With tacos, lingerie and wine, Chippewa Valley residents were able to indulge this past weekend and help raise more than $3,000 to erase local student lunch debt.
Bomb Tacos, a year-old eatery in Chippewa Falls, offered to donate 10 percent of its sales last week and an additional $300 to help eliminate the $1,300-worth of student lunch debt at Chippewa Falls Area Unified School District.
Local businesses, ranging from food, beauty and firearm safety establishments, joined in with owner Royce Roberts’ philanthropy, each offering to also donate sales, have collection bowls on front counters or make business donations.
With funds exceeding the goals — and more out-of-state checks expected to come in soon — Roberts said the drive will now also benefit McDonell Central Catholic Schools’ student lunch debt.
“It’s nice; it’s really nice. I didn’t really expect anything close to this,” Roberts said, later adding, “There have been so many people that have come out of the woodwork.”
A history of giving back
In its short tenure on Bridge Street, Bomb Tacos has raised awareness and funds for the Chippewa Valley Literacy Group, the Red Letter Grant through Red’s Mercantile in Eau Claire and a local cancer patient and friend.
The taco shop also does continual work with the Chippewa County Humane Association, featuring animals on its Facebook page and offering $10 off at the stand for those who adopt the featured animals.
“I feel like it’s my responsibility,” Roberts said. “I haven’t been blessed with the greatest things in life, but I believe that everybody should at least have the basics, you know?”
Roberts said the taco shop doesn’t have any fundraisers in the works right now, but is planning a hockey fundraiser to help with restorations on the local rink.
Roberts graduated from culinary school in 2004, and went into cooking and bartending. The pay between $8.50 to $10 per hour drew Roberts away from his cooking passion and into more bartending roles, but becoming a restaurant owner essentially just happened.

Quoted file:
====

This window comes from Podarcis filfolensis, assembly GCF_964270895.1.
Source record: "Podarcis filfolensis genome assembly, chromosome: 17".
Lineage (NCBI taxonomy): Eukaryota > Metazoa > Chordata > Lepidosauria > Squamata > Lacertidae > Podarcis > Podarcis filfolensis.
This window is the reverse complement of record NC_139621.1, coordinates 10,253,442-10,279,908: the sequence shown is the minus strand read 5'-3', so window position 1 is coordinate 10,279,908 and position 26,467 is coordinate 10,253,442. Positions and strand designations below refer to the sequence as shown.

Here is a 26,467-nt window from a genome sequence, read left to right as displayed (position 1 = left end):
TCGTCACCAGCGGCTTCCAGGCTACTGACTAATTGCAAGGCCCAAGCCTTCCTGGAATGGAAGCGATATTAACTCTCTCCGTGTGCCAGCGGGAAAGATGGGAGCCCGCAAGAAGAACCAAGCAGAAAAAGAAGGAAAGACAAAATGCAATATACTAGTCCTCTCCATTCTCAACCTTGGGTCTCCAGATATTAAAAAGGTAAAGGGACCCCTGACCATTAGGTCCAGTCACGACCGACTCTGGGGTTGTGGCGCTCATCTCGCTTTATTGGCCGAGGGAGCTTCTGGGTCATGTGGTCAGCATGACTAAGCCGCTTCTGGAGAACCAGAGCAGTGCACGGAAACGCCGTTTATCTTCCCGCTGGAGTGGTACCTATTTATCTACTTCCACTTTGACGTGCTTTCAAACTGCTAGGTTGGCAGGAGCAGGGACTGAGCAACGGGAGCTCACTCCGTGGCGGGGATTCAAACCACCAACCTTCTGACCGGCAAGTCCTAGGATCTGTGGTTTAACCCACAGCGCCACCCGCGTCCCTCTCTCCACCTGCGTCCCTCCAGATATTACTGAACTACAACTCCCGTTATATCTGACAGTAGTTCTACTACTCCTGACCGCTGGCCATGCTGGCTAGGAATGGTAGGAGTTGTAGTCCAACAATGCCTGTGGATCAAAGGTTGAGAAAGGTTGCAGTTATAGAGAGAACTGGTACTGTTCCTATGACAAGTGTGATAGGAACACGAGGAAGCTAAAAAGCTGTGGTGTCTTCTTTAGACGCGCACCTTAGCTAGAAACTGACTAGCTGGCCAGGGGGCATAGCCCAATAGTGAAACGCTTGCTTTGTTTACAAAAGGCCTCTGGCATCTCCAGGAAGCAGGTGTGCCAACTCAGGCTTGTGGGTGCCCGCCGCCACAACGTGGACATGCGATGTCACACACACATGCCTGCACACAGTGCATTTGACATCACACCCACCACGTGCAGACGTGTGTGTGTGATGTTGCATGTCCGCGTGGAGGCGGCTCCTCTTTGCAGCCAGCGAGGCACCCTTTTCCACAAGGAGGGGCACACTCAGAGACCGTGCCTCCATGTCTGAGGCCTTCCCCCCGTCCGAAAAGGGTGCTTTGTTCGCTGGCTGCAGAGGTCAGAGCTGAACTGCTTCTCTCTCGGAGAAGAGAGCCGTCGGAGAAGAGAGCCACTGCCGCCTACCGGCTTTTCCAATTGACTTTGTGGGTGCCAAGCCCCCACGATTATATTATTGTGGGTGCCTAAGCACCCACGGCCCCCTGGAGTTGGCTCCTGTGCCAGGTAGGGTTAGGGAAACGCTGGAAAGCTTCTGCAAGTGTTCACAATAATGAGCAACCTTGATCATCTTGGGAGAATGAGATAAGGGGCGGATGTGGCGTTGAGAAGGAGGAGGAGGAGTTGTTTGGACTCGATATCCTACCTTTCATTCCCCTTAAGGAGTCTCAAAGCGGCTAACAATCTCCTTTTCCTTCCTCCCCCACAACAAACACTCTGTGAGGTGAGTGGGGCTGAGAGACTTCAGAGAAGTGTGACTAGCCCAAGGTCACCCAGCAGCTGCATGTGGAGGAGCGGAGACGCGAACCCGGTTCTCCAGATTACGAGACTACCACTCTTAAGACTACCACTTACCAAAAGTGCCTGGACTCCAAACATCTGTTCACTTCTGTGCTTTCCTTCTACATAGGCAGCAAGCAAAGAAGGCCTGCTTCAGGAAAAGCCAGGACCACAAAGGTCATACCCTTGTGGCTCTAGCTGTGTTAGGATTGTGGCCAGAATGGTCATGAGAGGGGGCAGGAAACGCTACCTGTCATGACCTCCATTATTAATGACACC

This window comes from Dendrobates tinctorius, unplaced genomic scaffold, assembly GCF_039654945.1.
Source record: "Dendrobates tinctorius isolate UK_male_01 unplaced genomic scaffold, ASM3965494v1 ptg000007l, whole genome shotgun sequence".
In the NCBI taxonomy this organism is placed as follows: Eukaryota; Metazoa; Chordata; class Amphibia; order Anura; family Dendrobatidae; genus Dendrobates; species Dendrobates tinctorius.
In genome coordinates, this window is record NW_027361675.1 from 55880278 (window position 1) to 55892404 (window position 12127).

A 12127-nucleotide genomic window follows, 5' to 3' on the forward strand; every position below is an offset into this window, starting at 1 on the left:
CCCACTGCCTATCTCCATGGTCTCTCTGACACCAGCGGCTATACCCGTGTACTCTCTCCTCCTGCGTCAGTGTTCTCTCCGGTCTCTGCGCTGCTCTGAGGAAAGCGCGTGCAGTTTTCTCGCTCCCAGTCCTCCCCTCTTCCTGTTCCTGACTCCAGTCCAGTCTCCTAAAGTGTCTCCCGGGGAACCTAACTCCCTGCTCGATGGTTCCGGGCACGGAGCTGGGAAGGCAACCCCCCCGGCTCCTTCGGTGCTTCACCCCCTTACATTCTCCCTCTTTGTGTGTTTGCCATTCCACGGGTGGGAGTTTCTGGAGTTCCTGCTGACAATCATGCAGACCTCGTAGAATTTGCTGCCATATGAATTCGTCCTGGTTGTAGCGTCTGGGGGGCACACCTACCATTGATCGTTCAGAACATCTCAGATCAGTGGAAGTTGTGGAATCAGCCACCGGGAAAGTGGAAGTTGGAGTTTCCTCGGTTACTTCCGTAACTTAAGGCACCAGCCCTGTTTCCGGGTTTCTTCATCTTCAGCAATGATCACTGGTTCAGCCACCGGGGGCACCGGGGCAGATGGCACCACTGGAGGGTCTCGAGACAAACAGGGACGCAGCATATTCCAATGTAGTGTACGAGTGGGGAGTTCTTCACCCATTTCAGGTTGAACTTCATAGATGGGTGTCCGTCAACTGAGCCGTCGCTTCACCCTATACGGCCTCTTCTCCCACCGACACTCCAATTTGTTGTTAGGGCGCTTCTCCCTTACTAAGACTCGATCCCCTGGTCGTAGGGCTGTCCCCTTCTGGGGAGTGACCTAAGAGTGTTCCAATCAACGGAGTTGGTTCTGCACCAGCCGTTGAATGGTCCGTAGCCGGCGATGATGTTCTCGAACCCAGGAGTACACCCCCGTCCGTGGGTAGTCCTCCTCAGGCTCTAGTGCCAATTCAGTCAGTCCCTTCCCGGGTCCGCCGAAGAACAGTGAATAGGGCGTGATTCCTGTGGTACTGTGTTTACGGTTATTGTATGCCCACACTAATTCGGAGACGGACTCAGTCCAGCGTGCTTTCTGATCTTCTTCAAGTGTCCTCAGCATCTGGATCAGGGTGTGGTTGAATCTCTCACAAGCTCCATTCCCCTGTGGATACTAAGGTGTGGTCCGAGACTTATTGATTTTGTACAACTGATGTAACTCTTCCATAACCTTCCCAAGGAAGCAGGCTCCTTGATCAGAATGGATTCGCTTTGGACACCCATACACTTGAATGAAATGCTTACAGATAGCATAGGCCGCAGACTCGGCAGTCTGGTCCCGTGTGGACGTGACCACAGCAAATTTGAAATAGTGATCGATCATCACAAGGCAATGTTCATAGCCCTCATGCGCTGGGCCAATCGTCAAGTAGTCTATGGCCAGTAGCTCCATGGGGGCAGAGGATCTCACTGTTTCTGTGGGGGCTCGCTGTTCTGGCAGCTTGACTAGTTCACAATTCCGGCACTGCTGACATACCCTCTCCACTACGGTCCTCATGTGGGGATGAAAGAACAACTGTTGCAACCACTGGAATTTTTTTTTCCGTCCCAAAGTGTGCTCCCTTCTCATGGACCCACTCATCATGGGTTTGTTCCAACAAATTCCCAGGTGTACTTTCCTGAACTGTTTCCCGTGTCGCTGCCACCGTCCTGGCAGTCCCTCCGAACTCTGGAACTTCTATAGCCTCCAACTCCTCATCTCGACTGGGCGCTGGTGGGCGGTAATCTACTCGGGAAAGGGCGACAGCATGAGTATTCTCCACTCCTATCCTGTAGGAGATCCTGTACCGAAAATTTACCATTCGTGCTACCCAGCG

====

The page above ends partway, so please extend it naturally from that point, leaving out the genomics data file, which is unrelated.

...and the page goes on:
A friend owned the property that is now Bomb Tacos, but was no longer keen on paying for it. Roberts offered to buy the place, and just like that, he was the owner of a restaurant.
He and three other owners ran the place for more than year, before Roberts bought out his fellow partners this April. The demands of owning their own business wasn’t fitting anymore for his fellow owners — something Roberts said is understandable.
When Bomb Tacos first opened, Roberts was working 90 hours per week between the stand and his other jobs.
“The easiest thing that you will ever do in your life is work for somebody else, because you show up, you know what your daily tasks are, you go home, you collect your check – that’s it,” Roberts said, later adding, “It really is a lot of work that you really need to to keep an eye on and be aware of everything. So when it became too much for them, I don’t blame them one bit for trying to get out, because it’s an immense amount of work.”
And why tacos?
The flexibility of the meal drew out Roberts’ creative side from culinary school, where he had international cooking classes with chefs from Australia and India who would incorporate their heritages into the dishes.
That’s why patrons who order Bomb Tacos’ weekly specialties are often choosing between varieties of options, such as a Philly cheesesteak or buffalo chicken taco.
Just like with helping local organizations, the options are versatile.
“Tacos don’t have to be Mexican,” Roberts said. “That’s why we kind of change it up.”